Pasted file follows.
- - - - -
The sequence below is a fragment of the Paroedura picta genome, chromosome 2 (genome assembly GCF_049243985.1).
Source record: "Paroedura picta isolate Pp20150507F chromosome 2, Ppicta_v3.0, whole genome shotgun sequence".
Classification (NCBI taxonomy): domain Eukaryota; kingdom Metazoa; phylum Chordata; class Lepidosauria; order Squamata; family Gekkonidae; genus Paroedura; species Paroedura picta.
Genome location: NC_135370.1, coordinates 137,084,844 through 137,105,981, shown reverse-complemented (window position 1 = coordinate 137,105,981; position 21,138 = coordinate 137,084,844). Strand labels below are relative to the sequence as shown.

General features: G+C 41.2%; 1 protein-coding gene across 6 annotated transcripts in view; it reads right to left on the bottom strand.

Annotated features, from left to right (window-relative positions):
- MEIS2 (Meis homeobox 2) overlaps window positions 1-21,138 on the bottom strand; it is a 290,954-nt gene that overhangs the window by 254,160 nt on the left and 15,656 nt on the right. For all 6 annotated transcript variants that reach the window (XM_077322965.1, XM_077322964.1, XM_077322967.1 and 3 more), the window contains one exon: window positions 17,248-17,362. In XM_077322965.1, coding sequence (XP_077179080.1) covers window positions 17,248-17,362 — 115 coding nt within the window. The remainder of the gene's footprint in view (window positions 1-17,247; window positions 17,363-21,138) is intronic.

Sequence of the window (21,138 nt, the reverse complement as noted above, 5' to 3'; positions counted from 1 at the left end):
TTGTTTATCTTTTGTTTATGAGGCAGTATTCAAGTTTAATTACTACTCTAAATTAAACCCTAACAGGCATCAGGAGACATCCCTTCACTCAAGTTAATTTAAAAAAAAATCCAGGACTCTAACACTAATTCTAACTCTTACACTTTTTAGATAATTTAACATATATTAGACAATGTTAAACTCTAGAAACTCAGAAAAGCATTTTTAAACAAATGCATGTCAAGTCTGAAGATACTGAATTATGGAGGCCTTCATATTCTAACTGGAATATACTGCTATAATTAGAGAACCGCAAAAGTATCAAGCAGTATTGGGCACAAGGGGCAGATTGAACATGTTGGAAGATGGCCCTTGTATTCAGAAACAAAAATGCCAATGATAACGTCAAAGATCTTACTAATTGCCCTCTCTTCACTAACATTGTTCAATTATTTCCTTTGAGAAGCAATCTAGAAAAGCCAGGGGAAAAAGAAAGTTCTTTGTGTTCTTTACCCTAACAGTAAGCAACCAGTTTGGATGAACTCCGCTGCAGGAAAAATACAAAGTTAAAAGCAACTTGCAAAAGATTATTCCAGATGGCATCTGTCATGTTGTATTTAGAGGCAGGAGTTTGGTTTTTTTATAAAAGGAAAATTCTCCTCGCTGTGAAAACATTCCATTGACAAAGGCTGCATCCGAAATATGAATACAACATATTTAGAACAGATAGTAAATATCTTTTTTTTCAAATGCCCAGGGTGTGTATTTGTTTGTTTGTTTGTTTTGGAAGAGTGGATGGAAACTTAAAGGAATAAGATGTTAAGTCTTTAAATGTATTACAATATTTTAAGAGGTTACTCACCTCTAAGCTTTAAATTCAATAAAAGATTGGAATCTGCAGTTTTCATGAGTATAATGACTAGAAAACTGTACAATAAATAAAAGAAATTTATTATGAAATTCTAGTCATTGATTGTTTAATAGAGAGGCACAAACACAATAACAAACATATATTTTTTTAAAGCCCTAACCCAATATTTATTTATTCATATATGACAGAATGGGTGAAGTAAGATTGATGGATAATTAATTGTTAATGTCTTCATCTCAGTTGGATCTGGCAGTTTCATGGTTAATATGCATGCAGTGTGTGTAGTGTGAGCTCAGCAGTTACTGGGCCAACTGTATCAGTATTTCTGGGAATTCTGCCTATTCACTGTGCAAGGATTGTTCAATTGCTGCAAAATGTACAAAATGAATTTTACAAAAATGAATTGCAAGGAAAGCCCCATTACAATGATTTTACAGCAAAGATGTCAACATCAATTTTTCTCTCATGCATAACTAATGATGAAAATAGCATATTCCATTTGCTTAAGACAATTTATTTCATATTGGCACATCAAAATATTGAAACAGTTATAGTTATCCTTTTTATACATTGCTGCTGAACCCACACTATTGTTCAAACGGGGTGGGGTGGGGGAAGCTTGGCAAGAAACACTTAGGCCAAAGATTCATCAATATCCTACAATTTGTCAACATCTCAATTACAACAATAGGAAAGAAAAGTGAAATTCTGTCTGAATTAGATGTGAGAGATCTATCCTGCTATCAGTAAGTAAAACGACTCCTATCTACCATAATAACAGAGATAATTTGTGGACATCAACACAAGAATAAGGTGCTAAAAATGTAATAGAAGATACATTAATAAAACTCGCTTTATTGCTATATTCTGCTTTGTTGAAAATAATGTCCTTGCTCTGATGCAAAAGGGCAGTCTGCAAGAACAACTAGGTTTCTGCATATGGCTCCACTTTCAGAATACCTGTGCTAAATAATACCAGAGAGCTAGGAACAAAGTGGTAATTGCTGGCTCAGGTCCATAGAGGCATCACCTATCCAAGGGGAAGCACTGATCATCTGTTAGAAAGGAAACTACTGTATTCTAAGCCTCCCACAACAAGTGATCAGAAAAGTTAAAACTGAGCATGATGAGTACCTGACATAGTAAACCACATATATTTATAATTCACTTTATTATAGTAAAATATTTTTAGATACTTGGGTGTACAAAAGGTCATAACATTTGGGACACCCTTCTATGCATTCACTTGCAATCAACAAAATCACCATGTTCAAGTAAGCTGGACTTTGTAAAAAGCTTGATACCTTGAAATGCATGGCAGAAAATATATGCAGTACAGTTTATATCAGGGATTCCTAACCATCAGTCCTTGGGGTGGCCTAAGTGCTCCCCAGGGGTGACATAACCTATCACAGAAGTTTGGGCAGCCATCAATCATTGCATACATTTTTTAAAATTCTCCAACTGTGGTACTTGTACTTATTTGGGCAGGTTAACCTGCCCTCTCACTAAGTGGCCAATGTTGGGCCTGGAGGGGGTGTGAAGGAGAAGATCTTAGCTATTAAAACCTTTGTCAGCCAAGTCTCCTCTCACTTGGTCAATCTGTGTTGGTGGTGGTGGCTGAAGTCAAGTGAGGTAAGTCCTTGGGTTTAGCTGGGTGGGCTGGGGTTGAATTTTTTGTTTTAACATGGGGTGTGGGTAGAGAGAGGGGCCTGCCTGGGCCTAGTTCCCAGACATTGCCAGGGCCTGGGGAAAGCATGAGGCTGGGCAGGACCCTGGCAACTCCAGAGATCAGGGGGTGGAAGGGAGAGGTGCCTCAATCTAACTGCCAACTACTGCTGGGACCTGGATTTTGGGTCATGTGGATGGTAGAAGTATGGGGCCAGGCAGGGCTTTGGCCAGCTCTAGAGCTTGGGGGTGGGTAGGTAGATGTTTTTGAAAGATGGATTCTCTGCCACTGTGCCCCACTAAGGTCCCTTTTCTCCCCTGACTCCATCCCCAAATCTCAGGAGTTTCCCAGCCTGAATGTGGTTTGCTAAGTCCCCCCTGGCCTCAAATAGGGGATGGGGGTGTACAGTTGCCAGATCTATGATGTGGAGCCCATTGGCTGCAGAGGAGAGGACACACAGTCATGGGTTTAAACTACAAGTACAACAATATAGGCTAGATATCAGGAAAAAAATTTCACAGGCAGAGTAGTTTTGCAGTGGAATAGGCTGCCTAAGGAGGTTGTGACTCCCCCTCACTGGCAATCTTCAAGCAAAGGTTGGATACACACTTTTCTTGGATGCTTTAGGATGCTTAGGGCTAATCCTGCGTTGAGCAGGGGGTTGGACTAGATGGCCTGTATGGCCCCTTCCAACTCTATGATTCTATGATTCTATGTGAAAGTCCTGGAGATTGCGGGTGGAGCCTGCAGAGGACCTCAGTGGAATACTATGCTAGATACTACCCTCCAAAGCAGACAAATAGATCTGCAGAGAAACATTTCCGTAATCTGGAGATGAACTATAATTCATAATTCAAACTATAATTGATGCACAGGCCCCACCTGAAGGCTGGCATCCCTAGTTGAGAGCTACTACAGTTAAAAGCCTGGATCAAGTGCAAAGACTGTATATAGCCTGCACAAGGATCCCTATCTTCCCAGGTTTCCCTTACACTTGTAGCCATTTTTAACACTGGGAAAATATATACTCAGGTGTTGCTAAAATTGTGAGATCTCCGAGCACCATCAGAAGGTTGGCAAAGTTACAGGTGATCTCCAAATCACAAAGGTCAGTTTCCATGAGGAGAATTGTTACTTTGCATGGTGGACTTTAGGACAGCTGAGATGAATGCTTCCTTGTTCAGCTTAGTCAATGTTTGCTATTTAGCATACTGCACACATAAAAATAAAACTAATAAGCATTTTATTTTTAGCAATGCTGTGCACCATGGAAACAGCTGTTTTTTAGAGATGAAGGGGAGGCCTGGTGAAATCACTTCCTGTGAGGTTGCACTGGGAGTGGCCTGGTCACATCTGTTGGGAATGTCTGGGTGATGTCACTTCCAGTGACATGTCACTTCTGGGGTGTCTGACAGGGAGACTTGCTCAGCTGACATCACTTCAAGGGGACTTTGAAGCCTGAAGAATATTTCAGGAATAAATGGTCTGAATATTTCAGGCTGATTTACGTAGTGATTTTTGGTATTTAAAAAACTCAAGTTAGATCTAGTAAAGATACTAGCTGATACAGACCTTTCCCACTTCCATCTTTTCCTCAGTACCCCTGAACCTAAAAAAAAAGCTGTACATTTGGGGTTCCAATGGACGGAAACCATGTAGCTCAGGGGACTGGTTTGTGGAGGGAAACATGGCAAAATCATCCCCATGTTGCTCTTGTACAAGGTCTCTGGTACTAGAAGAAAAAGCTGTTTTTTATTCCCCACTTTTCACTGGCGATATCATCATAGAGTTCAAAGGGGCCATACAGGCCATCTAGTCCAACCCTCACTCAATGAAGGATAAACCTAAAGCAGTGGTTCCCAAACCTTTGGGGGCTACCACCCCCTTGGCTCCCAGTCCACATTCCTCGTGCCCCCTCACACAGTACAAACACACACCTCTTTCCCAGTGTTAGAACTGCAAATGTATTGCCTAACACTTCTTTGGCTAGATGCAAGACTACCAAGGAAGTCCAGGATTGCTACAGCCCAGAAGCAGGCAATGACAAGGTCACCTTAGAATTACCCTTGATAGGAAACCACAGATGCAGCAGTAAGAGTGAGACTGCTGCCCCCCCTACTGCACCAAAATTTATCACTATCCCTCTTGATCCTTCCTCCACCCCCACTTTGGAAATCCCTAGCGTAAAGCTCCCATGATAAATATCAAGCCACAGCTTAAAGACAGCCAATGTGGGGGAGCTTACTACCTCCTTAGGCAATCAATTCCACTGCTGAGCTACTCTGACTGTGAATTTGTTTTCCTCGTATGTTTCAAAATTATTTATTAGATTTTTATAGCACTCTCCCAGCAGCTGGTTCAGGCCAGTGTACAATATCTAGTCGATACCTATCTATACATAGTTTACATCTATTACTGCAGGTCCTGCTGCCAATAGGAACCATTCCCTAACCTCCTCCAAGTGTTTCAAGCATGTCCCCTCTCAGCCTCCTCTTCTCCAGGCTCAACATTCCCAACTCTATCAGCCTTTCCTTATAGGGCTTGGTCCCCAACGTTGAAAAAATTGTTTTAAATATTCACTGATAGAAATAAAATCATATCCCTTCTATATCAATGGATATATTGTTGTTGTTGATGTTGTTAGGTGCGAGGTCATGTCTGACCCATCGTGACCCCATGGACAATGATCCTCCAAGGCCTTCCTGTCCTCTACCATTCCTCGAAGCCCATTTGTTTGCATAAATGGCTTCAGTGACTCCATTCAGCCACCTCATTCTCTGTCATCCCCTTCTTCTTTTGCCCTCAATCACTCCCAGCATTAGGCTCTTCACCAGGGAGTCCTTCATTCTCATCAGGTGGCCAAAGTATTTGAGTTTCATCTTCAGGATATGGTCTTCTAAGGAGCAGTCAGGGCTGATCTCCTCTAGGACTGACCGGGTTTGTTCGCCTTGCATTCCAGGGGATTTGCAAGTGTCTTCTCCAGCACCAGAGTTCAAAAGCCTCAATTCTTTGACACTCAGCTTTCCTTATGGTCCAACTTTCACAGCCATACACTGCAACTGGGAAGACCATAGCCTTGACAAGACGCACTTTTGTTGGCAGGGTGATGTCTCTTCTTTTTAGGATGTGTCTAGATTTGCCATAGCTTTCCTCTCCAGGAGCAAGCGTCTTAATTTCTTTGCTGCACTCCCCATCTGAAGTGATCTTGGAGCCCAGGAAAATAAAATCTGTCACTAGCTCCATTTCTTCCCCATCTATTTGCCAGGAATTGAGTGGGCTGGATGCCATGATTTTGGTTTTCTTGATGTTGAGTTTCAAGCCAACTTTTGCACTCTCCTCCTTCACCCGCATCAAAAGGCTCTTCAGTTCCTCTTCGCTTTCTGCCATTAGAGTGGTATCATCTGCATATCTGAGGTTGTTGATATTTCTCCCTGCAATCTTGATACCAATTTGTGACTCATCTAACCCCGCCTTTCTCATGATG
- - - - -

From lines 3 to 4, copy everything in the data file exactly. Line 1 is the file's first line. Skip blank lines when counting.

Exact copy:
Classification (NCBI taxonomy): domain Eukaryota; kingdom Metazoa; phylum Chordata; class Lepidosauria; order Squamata; family Gekkonidae; genus Paroedura; species Paroedura picta.
Genome location: NC_135370.1, coordinates 137,084,844 through 137,105,981, shown reverse-complemented (window position 1 = coordinate 137,105,981; position 21,138 = coordinate 137,084,844). Strand labels below are relative to the sequence as shown.